While this is clearly opinion, there are times that seem that way. Maybe it is because the more I write, the more I like a challenge when it comes to building worlds and stories. Taking two ideas that have little to nothing in common, and combining them to see what I can come up. I doubt I’m the first to arrive at this conclusion either, as traditional literature and graphic novels reflect that. Whether it be traditional novels like The Shannara Chronicles, Her Majesty’s Dragon, 11/22/63, and others. Even in graphic novels, this is more apparent as series like Saga, The Surrogates, Cancertown, Monsteress, and more. Both sides taking elements of fantasy, science fiction, horror, detective stories, and other genres, combining them and building spectacular stories in the process.
Does anyone else agree, with this trend? Do you disagree? Let me know what you think, in the comments below.
It has been a continues stream of days where I either have too many ideas and not enough time or energy to do much about them. Which is both frustrating and odd as I adjust to my life getting increasingly busy. I don’t really mind being busy, just wish I could manage to get a restful respite to recover two things. The first being energy and the second being motivation.
In my last post I mentioned I felt an approaching burnout. To prevent that from happening, I decided to take a break for a week. Take the time to relax a little before stress could kill the creative muse, so to speak. While I managed to write some when I was relaxed. Including one really bizarre phoenix metaphor I still don’t understand why it came to me.
Yet despite that I feel oddly recharged from a creative perspective. A little scatterbrained sometimes but it is strangley productive. While my main focus is still my post-apocalyptic sci-fi short story, and my fantasy inspired noir short story. In addition to those two things, I have managed to make three outlines. One for the upcoming WEP contest for next month, and two for more things a little more large in scope.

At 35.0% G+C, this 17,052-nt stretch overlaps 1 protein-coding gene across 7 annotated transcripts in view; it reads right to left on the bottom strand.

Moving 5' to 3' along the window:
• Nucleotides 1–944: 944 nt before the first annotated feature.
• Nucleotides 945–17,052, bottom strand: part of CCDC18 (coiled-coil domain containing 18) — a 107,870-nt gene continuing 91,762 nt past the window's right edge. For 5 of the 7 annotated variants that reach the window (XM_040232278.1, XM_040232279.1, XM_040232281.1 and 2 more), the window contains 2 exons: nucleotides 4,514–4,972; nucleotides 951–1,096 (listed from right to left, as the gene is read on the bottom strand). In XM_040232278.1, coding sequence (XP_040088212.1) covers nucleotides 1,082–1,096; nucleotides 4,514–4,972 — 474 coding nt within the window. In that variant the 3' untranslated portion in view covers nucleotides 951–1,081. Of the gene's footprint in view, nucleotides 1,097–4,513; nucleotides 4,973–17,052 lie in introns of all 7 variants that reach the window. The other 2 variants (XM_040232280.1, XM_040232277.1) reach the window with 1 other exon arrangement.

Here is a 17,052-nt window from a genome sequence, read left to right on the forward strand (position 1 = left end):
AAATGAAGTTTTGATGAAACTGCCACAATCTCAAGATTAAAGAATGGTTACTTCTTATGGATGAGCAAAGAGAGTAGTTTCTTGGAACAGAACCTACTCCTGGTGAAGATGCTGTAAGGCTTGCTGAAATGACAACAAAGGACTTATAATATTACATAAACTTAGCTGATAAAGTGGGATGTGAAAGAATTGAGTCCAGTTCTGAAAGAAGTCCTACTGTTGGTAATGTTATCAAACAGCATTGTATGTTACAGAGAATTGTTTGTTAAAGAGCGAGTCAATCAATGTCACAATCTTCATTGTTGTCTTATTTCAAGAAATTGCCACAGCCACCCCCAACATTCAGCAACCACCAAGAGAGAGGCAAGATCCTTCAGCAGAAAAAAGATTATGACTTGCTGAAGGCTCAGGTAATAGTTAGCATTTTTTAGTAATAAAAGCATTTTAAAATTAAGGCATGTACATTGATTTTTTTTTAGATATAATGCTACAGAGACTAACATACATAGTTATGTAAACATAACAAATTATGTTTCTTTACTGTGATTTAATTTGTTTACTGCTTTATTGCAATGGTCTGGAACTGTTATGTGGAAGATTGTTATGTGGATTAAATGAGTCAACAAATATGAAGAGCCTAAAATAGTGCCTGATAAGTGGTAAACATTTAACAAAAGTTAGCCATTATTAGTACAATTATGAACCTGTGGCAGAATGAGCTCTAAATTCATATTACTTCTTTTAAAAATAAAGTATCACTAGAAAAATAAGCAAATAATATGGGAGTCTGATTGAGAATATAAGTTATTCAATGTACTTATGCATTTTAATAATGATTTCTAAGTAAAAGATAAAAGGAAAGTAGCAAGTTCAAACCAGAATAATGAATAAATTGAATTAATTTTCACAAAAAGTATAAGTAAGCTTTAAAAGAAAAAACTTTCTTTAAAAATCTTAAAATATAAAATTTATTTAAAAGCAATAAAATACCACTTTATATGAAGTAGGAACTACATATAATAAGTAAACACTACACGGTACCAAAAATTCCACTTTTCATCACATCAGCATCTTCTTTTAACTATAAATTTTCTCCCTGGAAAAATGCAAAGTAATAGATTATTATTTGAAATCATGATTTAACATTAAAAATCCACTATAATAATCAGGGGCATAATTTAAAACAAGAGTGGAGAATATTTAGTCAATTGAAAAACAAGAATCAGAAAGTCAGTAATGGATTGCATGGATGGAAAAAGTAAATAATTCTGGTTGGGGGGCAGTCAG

The more essential list I see, the less I more I question their bias. I understand that making an essential list of books, no matter the size. The smaller ones I think, since you have to narrow it down from possibly several hundred or several thousand, depending on the subject. Some of list are clearly meant to be strict, limiting it to a genre of writing or a publisher. That at least makes sense to an extant. Of course others are much less strict with their content.
Take for example the list made by telegraph.co.uk . While it does note well known works by J.R.R. Tolkien, Robert Louis Stevenson, Mark Twain, Arthur Conan Doyle,H.G. Wells, and many others. Some of the works and writers they mention, I have never heard of. Of course other lists, like the one made by librarything.com for example have some books in common.Both have The adventures of Huckleberry Finn by Mark twain on their list, as well as Catch 22 by Joseph Heller. There are a few more books that are on both lists, but several that are placed on only one of the lists. They may share several authors in common, but what book(s) they choose with the author vary.
Even when they narrow the genre, or medium they still share this problem. Since I have a major love of graphic novels, and comic books I will use that as a genre, ignoring the publisher and category completely. For this I stuck to list of 50, since it makes things even so to speak. I will be using two lists for this, since the other ones I have found refer to them.The lists I’m using are from abebooks.com , forbiddenplanet.com .The contrasting thing between these two lists is one focuses on graphic novels as a whole, while the one from forbidden planet focuses on superheros for the most part. Between the two of them they have about a dozen or so novels in common including Watchman by Alan Moore, Ghost World by Daniel Clowes, Violent Cases by Neil Gaiman, and a handful of others. Outside of the ones they have in common, they are different lists despite sharing a similar focus.
It amazes and slightly frustrates me that people value essential lists, no matter how reputable the creator of the list may be. I guess in the end it all boils down to personal taste. Yet the question remains, why are essential lists used as resources? Have you ever used an essential lists to get into genre or do you go by personal taste? What are your thoughts on essential lists? Are they useful or useless?